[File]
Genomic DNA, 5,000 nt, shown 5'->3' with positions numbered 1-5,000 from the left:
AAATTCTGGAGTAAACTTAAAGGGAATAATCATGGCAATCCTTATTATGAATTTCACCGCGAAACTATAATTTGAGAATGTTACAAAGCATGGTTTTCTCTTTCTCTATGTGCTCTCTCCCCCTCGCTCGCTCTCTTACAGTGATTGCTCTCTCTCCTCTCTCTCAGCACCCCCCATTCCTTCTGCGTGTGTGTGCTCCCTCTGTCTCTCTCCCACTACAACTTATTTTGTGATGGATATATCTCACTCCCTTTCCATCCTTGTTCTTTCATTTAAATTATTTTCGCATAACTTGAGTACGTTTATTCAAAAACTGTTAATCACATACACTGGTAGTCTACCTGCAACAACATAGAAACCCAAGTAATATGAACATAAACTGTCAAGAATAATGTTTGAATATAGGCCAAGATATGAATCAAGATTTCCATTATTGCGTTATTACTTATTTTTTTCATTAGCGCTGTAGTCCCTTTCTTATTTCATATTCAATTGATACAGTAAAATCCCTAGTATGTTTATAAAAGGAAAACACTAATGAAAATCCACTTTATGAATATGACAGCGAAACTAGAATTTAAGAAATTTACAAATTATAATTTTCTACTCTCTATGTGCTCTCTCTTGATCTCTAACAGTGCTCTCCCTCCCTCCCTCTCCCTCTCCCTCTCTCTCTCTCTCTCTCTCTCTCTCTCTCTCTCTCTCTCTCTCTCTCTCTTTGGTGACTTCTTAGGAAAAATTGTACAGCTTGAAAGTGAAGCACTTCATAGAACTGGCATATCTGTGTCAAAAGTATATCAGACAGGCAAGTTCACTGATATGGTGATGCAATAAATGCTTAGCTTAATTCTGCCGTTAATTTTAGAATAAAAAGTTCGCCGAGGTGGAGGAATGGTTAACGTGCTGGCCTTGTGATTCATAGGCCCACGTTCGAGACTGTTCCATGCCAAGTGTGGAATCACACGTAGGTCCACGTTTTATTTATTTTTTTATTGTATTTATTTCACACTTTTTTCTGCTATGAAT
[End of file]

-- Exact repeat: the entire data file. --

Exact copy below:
Genomic DNA, 5,000 nt, shown 5'->3' with positions numbered 1-5,000 from the left:
AAATTCTGGAGTAAACTTAAAGGGAATAATCATGGCAATCCTTATTATGAATTTCACCGCGAAACTATAATTTGAGAATGTTACAAAGCATGGTTTTCTCTTTCTCTATGTGCTCTCTCCCCCTCGCTCGCTCTCTTACAGTGATTGCTCTCTCTCCTCTCTCTCAGCACCCCCCATTCCTTCTGCGTGTGTGTGCTCCCTCTGTCTCTCTCCCACTACAACTTATTTTGTGATGGATATATCTCACTCCCTTTCCATCCTTGTTCTTTCATTTAAATTATTTTCGCATAACTTGAGTACGTTTATTCAAAAACTGTTAATCACATACACTGGTAGTCTACCTGCAACAACATAGAAACCCAAGTAATATGAACATAAACTGTCAAGAATAATGTTTGAATATAGGCCAAGATATGAATCAAGATTTCCATTATTGCGTTATTACTTATTTTTTTCATTAGCGCTGTAGTCCCTTTCTTATTTCATATTCAATTGATACAGTAAAATCCCTAGTATGTTTATAAAAGGAAAACACTAATGAAAATCCACTTTATGAATATGACAGCGAAACTAGAATTTAAGAAATTTACAAATTATAATTTTCTACTCTCTATGTGCTCTCTCTTGATCTCTAACAGTGCTCTCCCTCCCTCCCTCTCCCTCTCCCTCTCTCTCTCTCTCTCTCTCTCTCTCTCTCTCTCTCTCTCTCTCTCTCTCTTTGGTGACTTCTTAGGAAAAATTGTACAGCTTGAAAGTGAAGCACTTCATAGAACTGGCATATCTGTGTCAAAAGTATATCAGACAGGCAAGTTCACTGATATGGTGATGCAATAAATGCTTAGCTTAATTCTGCCGTTAATTTTAGAATAAAAAGTTCGCCGAGGTGGAGGAATGGTTAACGTGCTGGCCTTGTGATTCATAGGCCCACGTTCGAGACTGTTCCATGCCAAGTGTGGAATCACACGTAGGTCCACGTTTTATTTATTTTTTTATTGTATTTATTTCACACTTTTTTCTGCTATGAAT